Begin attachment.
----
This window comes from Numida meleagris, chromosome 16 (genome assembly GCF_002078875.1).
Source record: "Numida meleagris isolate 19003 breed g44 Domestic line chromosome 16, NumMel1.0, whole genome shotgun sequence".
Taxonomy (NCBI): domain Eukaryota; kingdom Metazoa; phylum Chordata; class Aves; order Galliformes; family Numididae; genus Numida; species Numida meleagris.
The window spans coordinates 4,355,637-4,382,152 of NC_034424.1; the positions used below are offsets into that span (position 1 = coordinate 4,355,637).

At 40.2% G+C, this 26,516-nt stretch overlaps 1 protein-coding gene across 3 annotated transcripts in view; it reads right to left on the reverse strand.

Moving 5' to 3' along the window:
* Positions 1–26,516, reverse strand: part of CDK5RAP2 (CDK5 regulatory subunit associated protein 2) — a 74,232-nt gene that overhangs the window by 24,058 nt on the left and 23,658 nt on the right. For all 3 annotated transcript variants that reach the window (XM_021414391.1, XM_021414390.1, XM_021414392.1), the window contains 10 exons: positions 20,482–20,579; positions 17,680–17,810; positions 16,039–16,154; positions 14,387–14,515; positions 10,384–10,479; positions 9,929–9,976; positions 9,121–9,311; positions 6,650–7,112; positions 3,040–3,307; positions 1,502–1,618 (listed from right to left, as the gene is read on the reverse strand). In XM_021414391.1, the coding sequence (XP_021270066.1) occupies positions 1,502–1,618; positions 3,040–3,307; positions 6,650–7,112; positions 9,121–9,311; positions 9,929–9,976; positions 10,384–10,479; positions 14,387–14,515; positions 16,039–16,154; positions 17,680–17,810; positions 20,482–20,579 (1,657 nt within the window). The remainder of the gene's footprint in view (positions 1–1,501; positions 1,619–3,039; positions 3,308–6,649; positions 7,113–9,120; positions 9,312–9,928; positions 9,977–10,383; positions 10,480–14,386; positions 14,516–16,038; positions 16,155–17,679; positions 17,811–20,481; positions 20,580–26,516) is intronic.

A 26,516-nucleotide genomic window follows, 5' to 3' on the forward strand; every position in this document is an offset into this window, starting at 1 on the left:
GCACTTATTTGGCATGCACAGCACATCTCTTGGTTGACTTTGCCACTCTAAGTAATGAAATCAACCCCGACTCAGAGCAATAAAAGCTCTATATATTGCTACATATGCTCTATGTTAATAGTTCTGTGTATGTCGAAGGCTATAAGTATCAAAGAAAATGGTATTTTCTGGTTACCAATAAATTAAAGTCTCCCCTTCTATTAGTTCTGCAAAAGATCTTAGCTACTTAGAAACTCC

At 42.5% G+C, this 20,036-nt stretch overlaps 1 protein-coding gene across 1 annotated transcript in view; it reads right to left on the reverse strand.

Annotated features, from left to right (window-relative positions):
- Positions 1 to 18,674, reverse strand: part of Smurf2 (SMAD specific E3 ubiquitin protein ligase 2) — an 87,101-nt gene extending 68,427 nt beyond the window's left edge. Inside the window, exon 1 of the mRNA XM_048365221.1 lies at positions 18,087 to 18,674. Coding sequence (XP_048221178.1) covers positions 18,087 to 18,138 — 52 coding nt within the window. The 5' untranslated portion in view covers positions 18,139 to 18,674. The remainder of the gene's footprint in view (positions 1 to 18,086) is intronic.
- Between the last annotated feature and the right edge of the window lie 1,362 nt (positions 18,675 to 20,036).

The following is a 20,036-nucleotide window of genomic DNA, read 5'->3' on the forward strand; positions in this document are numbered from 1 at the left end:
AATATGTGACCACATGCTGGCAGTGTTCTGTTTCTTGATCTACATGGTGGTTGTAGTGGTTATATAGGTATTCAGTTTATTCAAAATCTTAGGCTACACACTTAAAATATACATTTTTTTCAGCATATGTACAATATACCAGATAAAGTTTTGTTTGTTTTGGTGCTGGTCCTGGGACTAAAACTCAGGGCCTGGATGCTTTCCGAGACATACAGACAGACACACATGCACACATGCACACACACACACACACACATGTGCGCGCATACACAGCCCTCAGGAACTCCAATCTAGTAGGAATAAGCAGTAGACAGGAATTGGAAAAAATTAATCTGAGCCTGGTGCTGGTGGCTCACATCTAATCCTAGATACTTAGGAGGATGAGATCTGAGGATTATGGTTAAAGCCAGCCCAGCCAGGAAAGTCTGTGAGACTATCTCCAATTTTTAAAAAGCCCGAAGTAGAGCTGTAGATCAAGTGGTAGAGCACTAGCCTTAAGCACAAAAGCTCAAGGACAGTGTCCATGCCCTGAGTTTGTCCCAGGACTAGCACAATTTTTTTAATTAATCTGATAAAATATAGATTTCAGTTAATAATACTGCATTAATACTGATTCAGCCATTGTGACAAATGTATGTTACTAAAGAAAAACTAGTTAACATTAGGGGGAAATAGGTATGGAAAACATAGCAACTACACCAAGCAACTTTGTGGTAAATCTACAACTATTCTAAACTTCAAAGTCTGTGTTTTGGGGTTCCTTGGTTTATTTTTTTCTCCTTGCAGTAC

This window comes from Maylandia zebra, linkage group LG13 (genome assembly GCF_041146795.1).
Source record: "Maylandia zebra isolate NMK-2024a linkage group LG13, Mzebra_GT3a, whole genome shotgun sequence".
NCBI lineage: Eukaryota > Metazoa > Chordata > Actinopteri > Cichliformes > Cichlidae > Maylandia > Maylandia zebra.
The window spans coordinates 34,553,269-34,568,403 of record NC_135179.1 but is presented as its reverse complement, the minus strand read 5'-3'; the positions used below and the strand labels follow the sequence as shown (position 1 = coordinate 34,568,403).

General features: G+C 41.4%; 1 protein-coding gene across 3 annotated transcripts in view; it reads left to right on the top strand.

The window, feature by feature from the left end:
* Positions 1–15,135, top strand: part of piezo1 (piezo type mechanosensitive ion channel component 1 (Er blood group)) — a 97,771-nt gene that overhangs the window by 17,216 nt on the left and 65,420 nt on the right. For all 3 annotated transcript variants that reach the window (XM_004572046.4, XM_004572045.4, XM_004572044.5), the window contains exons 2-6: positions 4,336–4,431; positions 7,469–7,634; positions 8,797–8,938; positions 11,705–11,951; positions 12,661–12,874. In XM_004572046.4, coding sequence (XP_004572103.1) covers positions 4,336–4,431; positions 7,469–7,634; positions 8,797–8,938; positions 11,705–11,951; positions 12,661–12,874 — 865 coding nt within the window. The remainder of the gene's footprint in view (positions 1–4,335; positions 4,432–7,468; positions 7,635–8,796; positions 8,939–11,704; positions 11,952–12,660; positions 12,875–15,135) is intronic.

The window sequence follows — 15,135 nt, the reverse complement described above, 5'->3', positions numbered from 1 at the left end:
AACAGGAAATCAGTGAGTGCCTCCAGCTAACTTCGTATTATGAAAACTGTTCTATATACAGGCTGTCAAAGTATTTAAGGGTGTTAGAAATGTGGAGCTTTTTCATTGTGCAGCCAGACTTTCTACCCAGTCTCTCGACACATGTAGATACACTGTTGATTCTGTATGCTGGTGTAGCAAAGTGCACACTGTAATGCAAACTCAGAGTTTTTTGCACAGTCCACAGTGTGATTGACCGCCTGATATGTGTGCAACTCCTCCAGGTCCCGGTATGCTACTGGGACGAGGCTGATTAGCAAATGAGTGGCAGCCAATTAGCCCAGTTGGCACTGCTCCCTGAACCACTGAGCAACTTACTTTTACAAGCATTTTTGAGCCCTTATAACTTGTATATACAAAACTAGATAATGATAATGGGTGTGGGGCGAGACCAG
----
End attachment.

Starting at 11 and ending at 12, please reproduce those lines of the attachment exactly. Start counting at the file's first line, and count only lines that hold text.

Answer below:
Annotated features, from left to right (window-relative positions):
- Positions 1 to 18,674, reverse strand: part of Smurf2 (SMAD specific E3 ubiquitin protein ligase 2) — an 87,101-nt gene extending 68,427 nt beyond the window's left edge. Inside the window, exon 1 of the mRNA XM_048365221.1 lies at positions 18,087 to 18,674. Coding sequence (XP_048221178.1) covers positions 18,087 to 18,138 — 52 coding nt within the window. The 5' untranslated portion in view covers positions 18,139 to 18,674. The remainder of the gene's footprint in view (positions 1 to 18,086) is intronic.